I descend from the Ives family of Centralia, Lewis County, WA, which included Allen Ives and his son Charles Abrastus Ives.  I assumed that it was a pretty safe bet that any hits for the surname Ives, made by in a search of the local newspaper for 1907, would be for this family.  Wrong!  Instead, I got the story of the one-legged chicken belonging to a resident of Connecticut, which was used as a filler in the back pages.  Don't get me wrong, it was very entertaining.  Another example of the time-gobbling rabbit holes we all fall down in pursuit of our ancestors! 

Source:  Centralia (WA) Chronicle, 24 Oct. 1907

Saturday, October 20, 2012

Joanna Ives Faidley: surrounded by her girls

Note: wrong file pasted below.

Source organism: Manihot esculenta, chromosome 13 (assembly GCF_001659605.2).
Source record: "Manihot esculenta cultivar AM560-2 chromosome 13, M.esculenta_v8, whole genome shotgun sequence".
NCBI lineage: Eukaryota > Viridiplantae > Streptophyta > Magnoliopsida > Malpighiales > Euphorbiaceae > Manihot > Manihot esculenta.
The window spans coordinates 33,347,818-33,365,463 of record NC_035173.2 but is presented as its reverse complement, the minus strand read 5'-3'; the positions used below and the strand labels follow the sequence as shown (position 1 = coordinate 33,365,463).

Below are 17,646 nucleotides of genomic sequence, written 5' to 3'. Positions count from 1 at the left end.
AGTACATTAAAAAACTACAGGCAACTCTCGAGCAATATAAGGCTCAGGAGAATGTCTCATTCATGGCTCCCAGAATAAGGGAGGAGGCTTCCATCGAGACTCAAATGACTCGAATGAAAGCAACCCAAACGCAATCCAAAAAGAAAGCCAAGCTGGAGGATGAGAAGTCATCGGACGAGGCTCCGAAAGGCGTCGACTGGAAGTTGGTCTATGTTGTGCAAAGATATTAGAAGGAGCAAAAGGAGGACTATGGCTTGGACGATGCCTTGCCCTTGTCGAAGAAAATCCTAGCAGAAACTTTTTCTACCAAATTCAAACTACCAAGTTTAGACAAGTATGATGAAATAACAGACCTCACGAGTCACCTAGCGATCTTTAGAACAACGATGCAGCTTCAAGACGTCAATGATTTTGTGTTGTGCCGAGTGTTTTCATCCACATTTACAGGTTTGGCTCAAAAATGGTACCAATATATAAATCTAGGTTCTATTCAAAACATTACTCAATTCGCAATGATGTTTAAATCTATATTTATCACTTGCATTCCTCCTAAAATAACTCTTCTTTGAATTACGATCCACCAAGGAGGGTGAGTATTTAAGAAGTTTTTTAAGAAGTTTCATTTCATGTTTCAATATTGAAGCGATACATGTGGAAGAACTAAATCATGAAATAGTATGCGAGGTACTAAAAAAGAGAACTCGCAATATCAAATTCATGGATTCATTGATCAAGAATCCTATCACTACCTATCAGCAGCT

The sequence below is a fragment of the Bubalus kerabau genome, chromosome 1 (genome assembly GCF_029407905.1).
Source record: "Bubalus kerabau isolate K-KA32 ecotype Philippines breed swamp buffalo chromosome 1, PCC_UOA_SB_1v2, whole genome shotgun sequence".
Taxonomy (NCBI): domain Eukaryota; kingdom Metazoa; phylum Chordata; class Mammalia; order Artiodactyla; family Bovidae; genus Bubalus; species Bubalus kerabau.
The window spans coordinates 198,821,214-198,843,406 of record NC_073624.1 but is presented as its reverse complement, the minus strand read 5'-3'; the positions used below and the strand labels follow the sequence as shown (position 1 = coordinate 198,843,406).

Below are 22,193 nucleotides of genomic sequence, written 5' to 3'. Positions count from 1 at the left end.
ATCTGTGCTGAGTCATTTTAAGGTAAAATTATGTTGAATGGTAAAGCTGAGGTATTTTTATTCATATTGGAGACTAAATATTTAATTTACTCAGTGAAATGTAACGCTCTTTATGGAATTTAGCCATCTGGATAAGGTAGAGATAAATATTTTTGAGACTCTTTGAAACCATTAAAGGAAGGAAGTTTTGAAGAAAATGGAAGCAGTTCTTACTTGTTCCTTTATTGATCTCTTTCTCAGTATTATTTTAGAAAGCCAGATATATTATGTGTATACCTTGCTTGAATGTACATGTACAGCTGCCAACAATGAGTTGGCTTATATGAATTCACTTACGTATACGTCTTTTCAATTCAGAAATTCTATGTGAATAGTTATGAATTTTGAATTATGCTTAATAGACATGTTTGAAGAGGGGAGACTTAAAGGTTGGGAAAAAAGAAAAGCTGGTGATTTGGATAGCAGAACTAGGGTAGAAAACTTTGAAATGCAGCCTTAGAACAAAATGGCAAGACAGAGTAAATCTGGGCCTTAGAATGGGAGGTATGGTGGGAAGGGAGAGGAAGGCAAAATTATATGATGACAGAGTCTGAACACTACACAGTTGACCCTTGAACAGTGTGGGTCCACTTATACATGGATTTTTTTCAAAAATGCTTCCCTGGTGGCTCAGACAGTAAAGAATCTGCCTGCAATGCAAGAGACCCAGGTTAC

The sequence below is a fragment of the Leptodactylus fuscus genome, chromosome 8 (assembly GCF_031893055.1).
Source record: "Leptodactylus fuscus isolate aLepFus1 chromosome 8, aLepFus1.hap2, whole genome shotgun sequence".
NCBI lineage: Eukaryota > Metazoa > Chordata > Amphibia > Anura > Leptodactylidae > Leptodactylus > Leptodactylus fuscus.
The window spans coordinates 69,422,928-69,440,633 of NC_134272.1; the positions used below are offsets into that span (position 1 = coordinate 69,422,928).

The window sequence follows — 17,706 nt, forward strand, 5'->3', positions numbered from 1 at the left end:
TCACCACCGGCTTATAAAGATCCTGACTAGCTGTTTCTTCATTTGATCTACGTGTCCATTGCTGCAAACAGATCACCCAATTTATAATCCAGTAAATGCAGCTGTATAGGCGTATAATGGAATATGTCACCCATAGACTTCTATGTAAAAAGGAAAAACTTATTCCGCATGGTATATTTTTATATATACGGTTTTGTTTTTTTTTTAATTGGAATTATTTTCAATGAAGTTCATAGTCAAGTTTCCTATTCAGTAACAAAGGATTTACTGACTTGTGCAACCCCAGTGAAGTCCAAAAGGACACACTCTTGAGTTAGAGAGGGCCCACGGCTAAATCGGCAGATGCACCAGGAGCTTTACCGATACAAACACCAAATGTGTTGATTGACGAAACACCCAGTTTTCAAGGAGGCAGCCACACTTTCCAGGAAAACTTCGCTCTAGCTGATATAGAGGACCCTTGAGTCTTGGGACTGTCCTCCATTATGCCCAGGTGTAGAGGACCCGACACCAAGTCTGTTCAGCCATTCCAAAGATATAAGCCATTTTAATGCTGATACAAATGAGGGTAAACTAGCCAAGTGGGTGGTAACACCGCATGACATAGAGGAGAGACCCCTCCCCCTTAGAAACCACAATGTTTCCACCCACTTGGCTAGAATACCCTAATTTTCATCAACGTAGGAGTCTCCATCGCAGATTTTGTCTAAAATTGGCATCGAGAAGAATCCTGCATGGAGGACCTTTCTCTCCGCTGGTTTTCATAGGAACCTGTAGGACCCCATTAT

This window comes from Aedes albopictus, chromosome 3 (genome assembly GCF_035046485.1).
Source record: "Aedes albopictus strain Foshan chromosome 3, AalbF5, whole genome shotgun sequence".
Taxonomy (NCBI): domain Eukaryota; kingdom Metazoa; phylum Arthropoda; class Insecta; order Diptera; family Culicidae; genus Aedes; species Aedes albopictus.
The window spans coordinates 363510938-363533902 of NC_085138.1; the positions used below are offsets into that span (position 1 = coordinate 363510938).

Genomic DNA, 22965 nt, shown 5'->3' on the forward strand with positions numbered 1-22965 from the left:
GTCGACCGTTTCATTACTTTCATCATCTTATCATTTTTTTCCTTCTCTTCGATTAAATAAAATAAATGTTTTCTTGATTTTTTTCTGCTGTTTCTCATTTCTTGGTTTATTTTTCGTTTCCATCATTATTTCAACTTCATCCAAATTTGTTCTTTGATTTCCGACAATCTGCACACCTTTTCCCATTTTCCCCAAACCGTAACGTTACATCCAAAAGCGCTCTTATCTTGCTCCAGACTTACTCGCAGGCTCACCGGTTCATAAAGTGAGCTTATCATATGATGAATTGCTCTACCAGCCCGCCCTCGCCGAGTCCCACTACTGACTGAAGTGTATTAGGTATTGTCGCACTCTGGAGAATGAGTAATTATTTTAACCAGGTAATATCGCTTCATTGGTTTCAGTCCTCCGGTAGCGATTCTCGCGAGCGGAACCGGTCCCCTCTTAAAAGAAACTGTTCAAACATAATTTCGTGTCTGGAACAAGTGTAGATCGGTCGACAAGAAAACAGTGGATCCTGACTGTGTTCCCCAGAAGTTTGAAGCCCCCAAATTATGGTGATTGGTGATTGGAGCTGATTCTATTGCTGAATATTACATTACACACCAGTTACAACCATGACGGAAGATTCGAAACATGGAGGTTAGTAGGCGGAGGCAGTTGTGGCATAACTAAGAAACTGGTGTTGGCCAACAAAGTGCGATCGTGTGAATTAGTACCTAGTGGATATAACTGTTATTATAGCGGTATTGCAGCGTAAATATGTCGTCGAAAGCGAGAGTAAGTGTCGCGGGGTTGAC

My grandmother had definite opinions about who she liked and disliked among her relatives. She wouldn't have hesitated to say that her father's sister, Joanna Ives Faidley, was one of her favorite aunts.  Apparently, this was helped by the fact that "Aunt Joie" could be counted upon to take my grandmother's side, when a question of appropriate fashion arose.  My grandmother grew up attending the Church of the Brethren, which her grandfather, Allen Ives (Joanna's father), had founded in Centralia, Washington.  The Church frowned upon extremes of dress.  When my grandmother would ask for her next dress to be sewn in whatever the new style was,  her own mother might frown and be ready to say no.  Aunt Joie could be counted on to come to the rescue, saying it wasn't too extreme, and that it was a fine idea.  Although a devoted member of the Church herself, Joanna Faidley seemed to be pretty whimsical.  She is frequently pictured with a huge grin, and this picture of her own daughters would seem to indicate that they were hardly restricted to severe clothing.  Giving her youngest daughter the name "Bluebelle" indicates that this lady was by no means conventional.  I know the size of the hair bow was envied by my grandmother!